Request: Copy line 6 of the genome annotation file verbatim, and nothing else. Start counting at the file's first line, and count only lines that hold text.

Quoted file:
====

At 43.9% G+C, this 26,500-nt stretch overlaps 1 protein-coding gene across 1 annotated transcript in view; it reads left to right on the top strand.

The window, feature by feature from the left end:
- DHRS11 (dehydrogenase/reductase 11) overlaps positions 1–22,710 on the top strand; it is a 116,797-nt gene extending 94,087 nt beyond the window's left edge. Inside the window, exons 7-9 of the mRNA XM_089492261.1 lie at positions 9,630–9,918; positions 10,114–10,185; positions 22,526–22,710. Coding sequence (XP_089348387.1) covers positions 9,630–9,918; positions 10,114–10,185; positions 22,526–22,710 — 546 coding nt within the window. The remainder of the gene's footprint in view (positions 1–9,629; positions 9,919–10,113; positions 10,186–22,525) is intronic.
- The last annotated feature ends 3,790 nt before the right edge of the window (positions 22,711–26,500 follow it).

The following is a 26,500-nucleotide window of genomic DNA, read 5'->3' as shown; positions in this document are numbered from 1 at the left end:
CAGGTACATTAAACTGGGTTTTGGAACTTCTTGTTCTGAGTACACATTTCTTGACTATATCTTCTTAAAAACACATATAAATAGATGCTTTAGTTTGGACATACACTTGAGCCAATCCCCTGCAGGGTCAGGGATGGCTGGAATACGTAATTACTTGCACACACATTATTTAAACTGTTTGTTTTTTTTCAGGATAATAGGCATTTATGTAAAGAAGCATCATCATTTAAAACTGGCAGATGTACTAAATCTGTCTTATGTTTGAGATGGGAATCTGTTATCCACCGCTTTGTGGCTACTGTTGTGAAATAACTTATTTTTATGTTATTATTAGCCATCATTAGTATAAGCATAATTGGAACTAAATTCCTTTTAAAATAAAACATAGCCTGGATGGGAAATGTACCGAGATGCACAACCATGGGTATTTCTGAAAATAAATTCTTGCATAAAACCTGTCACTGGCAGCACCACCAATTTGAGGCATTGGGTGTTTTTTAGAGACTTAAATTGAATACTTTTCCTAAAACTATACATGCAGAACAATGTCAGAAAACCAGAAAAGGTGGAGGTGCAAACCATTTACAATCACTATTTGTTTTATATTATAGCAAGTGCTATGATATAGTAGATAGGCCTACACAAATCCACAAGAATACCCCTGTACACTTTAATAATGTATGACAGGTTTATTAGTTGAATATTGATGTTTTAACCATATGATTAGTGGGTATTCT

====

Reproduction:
CAGGTACATTAAACTGGGTTTTGGAACTTCTTGTTCTGAGTACACATTTCTTGACTATATCTTCTTAAAAACACATATAAATAGATGCTTTAGTTTGGACATACACTTGAGCCAATCCCCTGCAGGGTCAGGGATGGCTGGAATACGTAATTACTTGCACACACATTATTTAAACTGTTTGTTTTTTTTCAGGATAATAGGCATTTATGTAAAGAAGCATCATCATTTAAAACTGGCAGATGTACTAAATCTGTCTTATGTTTGAGATGGGAATCTGTTATCCACCGCTTTGTGGCTACTGTTGTGAAATAACTTATTTTTATGTTATTATTAGCCATCATTAGTATAAGCATAATTGGAACTAAATTCCTTTTAAAATAAAACATAGCCTGGATGGGAAATGTACCGAGATGCACAACCATGGGTATTTCTGAAAATAAATTCTTGCATAAAACCTGTCACTGGCAGCACCACCAATTTGAGGCATTGGGTGTTTTTTAGAGACTTAAATTGAATACTTTTCCTAAAACTATACATGCAGAACAATGTCAGAAAACCAGAAAAGGTGGAGGTGCAAACCATTTACAATCACTATTTGTTTTATATTATAGCAAGTGCTATGATATAGTAGATAGGCCTACACAAATCCACAAGAATACCCCTGTACACTTTAATAATGTATGACAGGTTTATTAGTTGAATATTGATGTTTTAACCATATGATTAGTGGGTATTCT